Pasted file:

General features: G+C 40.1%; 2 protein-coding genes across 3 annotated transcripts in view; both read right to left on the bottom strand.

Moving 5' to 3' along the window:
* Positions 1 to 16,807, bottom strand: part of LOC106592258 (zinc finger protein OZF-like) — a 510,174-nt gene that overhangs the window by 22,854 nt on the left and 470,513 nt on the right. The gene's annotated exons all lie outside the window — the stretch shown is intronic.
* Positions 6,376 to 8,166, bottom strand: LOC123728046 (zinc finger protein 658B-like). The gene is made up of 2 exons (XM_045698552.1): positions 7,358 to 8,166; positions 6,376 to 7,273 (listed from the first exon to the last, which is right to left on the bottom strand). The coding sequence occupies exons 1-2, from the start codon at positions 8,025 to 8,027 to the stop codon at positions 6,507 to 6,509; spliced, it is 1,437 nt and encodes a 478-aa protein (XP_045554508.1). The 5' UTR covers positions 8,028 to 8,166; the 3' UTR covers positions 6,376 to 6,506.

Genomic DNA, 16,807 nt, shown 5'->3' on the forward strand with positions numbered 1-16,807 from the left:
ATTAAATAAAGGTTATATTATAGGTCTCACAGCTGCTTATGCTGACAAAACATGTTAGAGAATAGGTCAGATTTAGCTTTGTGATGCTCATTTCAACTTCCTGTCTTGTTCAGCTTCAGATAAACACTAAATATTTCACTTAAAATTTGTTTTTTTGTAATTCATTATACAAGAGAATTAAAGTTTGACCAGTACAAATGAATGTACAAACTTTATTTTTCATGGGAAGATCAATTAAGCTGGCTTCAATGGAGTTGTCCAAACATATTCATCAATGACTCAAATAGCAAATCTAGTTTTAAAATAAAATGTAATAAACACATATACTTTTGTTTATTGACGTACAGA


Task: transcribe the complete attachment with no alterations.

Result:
General features: G+C 40.1%; 2 protein-coding genes across 3 annotated transcripts in view; both read right to left on the bottom strand.

Moving 5' to 3' along the window:
* Positions 1 to 16,807, bottom strand: part of LOC106592258 (zinc finger protein OZF-like) — a 510,174-nt gene that overhangs the window by 22,854 nt on the left and 470,513 nt on the right. The gene's annotated exons all lie outside the window — the stretch shown is intronic.
* Positions 6,376 to 8,166, bottom strand: LOC123728046 (zinc finger protein 658B-like). The gene is made up of 2 exons (XM_045698552.1): positions 7,358 to 8,166; positions 6,376 to 7,273 (listed from the first exon to the last, which is right to left on the bottom strand). The coding sequence occupies exons 1-2, from the start codon at positions 8,025 to 8,027 to the stop codon at positions 6,507 to 6,509; spliced, it is 1,437 nt and encodes a 478-aa protein (XP_045554508.1). The 5' UTR covers positions 8,028 to 8,166; the 3' UTR covers positions 6,376 to 6,506.

Genomic DNA, 16,807 nt, shown 5'->3' on the forward strand with positions numbered 1-16,807 from the left:
ATTAAATAAAGGTTATATTATAGGTCTCACAGCTGCTTATGCTGACAAAACATGTTAGAGAATAGGTCAGATTTAGCTTTGTGATGCTCATTTCAACTTCCTGTCTTGTTCAGCTTCAGATAAACACTAAATATTTCACTTAAAATTTGTTTTTTTGTAATTCATTATACAAGAGAATTAAAGTTTGACCAGTACAAATGAATGTACAAACTTTATTTTTCATGGGAAGATCAATTAAGCTGGCTTCAATGGAGTTGTCCAAACATATTCATCAATGACTCAAATAGCAAATCTAGTTTTAAAATAAAATGTAATAAACACATATACTTTTGTTTATTGACGTACAGA